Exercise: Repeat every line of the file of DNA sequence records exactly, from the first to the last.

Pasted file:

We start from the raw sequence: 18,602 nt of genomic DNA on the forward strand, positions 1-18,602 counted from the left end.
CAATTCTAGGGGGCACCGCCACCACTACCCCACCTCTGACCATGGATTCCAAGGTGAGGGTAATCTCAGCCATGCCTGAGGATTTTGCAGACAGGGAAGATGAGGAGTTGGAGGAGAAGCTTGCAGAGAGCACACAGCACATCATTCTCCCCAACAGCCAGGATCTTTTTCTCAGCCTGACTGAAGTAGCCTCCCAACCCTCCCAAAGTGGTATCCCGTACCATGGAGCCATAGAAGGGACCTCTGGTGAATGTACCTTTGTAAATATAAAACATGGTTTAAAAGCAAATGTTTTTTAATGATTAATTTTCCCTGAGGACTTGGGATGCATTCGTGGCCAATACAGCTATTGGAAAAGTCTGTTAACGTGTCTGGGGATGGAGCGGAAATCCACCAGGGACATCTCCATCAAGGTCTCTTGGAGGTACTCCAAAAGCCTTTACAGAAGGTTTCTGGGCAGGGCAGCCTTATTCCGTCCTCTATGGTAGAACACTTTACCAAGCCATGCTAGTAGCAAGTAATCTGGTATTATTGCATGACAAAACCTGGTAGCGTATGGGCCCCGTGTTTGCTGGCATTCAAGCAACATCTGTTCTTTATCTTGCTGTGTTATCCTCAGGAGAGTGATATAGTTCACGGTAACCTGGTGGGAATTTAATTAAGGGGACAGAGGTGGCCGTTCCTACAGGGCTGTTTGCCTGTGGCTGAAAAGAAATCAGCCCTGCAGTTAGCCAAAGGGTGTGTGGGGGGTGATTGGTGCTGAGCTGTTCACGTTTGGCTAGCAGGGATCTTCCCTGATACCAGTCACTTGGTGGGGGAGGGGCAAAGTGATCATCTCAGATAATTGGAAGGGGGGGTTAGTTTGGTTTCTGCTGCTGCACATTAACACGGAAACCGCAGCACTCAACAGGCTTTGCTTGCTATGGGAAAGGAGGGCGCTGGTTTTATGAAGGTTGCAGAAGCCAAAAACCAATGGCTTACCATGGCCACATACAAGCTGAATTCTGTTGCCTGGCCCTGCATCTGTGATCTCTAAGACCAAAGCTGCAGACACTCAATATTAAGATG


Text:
We start from the raw sequence: 18,602 nt of genomic DNA on the forward strand, positions 1-18,602 counted from the left end.
CAATTCTAGGGGGCACCGCCACCACTACCCCACCTCTGACCATGGATTCCAAGGTGAGGGTAATCTCAGCCATGCCTGAGGATTTTGCAGACAGGGAAGATGAGGAGTTGGAGGAGAAGCTTGCAGAGAGCACACAGCACATCATTCTCCCCAACAGCCAGGATCTTTTTCTCAGCCTGACTGAAGTAGCCTCCCAACCCTCCCAAAGTGGTATCCCGTACCATGGAGCCATAGAAGGGACCTCTGGTGAATGTACCTTTGTAAATATAAAACATGGTTTAAAAGCAAATGTTTTTTAATGATTAATTTTCCCTGAGGACTTGGGATGCATTCGTGGCCAATACAGCTATTGGAAAAGTCTGTTAACGTGTCTGGGGATGGAGCGGAAATCCACCAGGGACATCTCCATCAAGGTCTCTTGGAGGTACTCCAAAAGCCTTTACAGAAGGTTTCTGGGCAGGGCAGCCTTATTCCGTCCTCTATGGTAGAACACTTTACCAAGCCATGCTAGTAGCAAGTAATCTGGTATTATTGCATGACAAAACCTGGTAGCGTATGGGCCCCGTGTTTGCTGGCATTCAAGCAACATCTGTTCTTTATCTTGCTGTGTTATCCTCAGGAGAGTGATATAGTTCACGGTAACCTGGTGGGAATTTAATTAAGGGGACAGAGGTGGCCGTTCCTACAGGGCTGTTTGCCTGTGGCTGAAAAGAAATCAGCCCTGCAGTTAGCCAAAGGGTGTGTGGGGGGTGATTGGTGCTGAGCTGTTCACGTTTGGCTAGCAGGGATCTTCCCTGATACCAGTCACTTGGTGGGGGAGGGGCAAAGTGATCATCTCAGATAATTGGAAGGGGGGGTTAGTTTGGTTTCTGCTGCTGCACATTAACACGGAAACCGCAGCACTCAACAGGCTTTGCTTGCTATGGGAAAGGAGGGCGCTGGTTTTATGAAGGTTGCAGAAGCCAAAAACCAATGGCTTACCATGGCCACATACAAGCTGAATTCTGTTGCCTGGCCCTGCATCTGTGATCTCTAAGACCAAAGCTGCAGACACTCAATATTAAGATG